It is the job of social scientists to convey complex subjects and issues to the public. Otherwise, research will only be read by those within the Ivory Tower, and gather dust. There are already political scientists trying, such as Melissa Harris-Perry, who in her book Sister Citizen, includes explanations of regression models in the appendix. She even tells the reader what numbers to pay attention to and which to ignore. This is just an example. But it can be one of many if enough social scientists follow Jamieson’s advice and build connections to the public.

[1] Ali Venosa, “Hard Drug Abuse More Common Among White Kids, Blacks Still Jailed More,” MSN, March 17, 2006, accessed March 24, 2015, http://www.msn.com/en-us/health/wellness/hard-drug-abuse-more-common-among-white-kids-blacks-still-jailed-more/ar-BBqArcm?ocid=spartanntp.

[2] Janell Ross, “White Americans long for the 1950s, when they didn’t face so much discrimination,” The Washington Post, Nov. 17, 2015, accessed March 24, 2015, https://www.washingtonpost.com/news/the-fix/wp/2015/11/17/white-americans-long-for-the-1950s-when-they-werent-such-victims-of-reverse-discrimination/.

[3] Michael Massing, The Fix (Berkeley: University of California Press, 1998), 184.

 

 

Knowledge is Power series: Books Perfect for the “Woke” Self

Here are some book recommendations for those of you who are already woke or getting there but want more:

Ain’t I A Woman: black women and feminism by bell hooks:

bell hooks is pretty much who I want to be, someday. In the meantime, I’ve made due reading what she’s written. This one is considered to be the one that put her on the map. It chronicles the experiences of black women in the U.S., at the intersection of race, class, and gender. It’s not long and you learn a great deal, especially the fissures that formed during the suffrage movement where southern white women placated to racist whites and ignored women of color.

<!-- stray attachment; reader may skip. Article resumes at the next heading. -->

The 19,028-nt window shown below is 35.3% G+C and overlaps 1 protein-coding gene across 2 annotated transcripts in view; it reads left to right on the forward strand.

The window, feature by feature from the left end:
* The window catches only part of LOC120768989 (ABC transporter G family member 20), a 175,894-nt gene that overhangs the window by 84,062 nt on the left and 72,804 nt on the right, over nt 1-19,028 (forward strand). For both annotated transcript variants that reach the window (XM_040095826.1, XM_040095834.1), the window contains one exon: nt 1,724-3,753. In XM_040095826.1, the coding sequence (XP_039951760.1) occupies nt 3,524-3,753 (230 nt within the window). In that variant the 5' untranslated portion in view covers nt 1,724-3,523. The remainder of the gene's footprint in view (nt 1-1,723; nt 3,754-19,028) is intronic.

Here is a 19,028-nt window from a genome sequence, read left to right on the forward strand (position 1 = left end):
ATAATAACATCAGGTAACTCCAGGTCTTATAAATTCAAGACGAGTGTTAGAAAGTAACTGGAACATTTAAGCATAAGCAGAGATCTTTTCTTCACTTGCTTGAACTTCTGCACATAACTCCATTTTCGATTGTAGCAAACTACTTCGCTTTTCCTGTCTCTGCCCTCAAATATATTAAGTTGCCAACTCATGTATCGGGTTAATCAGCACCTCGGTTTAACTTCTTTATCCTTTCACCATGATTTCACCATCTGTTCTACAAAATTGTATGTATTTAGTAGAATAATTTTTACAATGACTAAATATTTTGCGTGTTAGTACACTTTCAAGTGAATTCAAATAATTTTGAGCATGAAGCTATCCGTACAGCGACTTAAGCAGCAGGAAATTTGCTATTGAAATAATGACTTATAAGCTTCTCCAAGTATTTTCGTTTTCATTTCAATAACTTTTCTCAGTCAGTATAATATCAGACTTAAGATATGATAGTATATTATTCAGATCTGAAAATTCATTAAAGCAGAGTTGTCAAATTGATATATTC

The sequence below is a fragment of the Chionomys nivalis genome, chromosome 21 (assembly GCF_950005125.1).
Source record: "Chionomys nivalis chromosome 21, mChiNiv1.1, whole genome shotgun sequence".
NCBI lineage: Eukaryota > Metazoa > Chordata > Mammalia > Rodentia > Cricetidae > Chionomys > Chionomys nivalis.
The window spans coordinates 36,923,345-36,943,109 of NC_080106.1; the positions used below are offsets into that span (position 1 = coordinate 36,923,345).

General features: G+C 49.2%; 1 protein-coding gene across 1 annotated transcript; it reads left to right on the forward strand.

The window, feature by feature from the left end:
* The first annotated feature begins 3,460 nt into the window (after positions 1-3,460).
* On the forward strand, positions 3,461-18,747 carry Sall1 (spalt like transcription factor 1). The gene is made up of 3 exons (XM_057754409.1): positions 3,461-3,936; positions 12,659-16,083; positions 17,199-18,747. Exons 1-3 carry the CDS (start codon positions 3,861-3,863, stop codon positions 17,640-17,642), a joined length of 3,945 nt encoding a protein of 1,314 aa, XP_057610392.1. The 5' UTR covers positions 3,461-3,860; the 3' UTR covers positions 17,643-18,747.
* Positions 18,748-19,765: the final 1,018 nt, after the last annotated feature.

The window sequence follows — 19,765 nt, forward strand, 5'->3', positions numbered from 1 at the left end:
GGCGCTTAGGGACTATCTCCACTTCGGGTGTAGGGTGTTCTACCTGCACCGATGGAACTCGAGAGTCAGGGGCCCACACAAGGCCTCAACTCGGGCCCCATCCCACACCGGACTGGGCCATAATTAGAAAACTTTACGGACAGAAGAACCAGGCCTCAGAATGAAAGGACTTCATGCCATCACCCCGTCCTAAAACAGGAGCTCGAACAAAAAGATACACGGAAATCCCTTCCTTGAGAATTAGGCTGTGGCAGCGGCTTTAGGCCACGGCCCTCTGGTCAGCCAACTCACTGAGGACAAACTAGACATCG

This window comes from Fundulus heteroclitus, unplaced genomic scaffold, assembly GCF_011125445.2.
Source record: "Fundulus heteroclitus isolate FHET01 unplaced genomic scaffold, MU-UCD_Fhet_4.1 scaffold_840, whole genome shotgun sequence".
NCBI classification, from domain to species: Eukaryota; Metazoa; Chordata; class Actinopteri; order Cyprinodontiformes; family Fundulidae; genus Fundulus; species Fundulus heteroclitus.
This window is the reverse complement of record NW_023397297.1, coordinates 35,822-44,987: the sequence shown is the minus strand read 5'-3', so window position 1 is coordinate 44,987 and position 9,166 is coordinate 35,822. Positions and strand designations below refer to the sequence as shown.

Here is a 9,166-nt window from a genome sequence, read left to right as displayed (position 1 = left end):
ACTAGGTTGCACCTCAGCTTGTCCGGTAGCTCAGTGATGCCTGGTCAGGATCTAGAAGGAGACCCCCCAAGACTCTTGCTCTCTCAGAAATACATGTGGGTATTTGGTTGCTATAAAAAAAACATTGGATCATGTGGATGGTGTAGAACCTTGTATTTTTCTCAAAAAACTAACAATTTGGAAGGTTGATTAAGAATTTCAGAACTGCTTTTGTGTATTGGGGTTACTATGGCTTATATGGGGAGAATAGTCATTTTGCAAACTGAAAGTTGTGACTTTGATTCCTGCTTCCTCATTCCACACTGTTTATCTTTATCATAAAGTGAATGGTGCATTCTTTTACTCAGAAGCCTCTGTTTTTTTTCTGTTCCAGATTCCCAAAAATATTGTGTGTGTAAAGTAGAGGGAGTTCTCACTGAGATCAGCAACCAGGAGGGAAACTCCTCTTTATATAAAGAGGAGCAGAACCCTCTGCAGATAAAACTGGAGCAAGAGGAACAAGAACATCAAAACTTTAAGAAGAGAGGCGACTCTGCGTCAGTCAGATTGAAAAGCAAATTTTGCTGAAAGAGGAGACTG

We Too Sing America: South Asian, Arab, Muslim, and Sikh Immigrants Shape Our Multiracial Future by Deepa Iyer:

Deepa Iyer is a renowned activist and lawyer, and has been a major voice for progressive POC causes and coalition-building. If you are interested to learn more about the experiences of Desi and Arabs in the U.S., this is the perfect introduction. And if you are someone who already has a good sense, still pick up a copy and like me, use it for your research.

Colored Cosmopolitanism: The Shared Struggle For Freedom In The United States And India by Nico Slate:

Nico Slate proves, through his work, that yes, there are white dudes who “get it.” Slate is a historian and has been writing on the ways POC across the world have forged bonds against imperialism and racism. For this, he focuses on the solidarity between black Americans and South Asian Indians. And he doesn’t romanticize it either, by showing how complex it was, given India’s own crisis of caste discrimination.

Parable of the Sower by Octavia Butler:

parable of the sower image
(Image from Google)

So, ever sat and watched a dystopian movie and wondered, “Why are there only white people? Wait, did something happen to us? OH CRAP! WHAT’S GOING TO HAPPEN TO US?!” If that thought ever ran through your mind, then this book is perfect for you. Octavia Butler is an icon. She wrote mainly sci-fi but it’s not your average alien meet human crap. Butler, who was African American, incorporated issues of race, class and gender into her work. The Parable of the Sower is an example of how she manages to write a story that’s entertaining and yet, meaningful. The main character is a young woman of color and she, along with survivors, must learn to adapt in a world ruined by humanity’s excesses. It is one of my favorite novels, ever, and Butler is one of Junot Diaz’s favorite authors too. And if you don’t know who Junot Diaz is either, god have mercy on your soul.

The Fire Next Time by James Baldwin: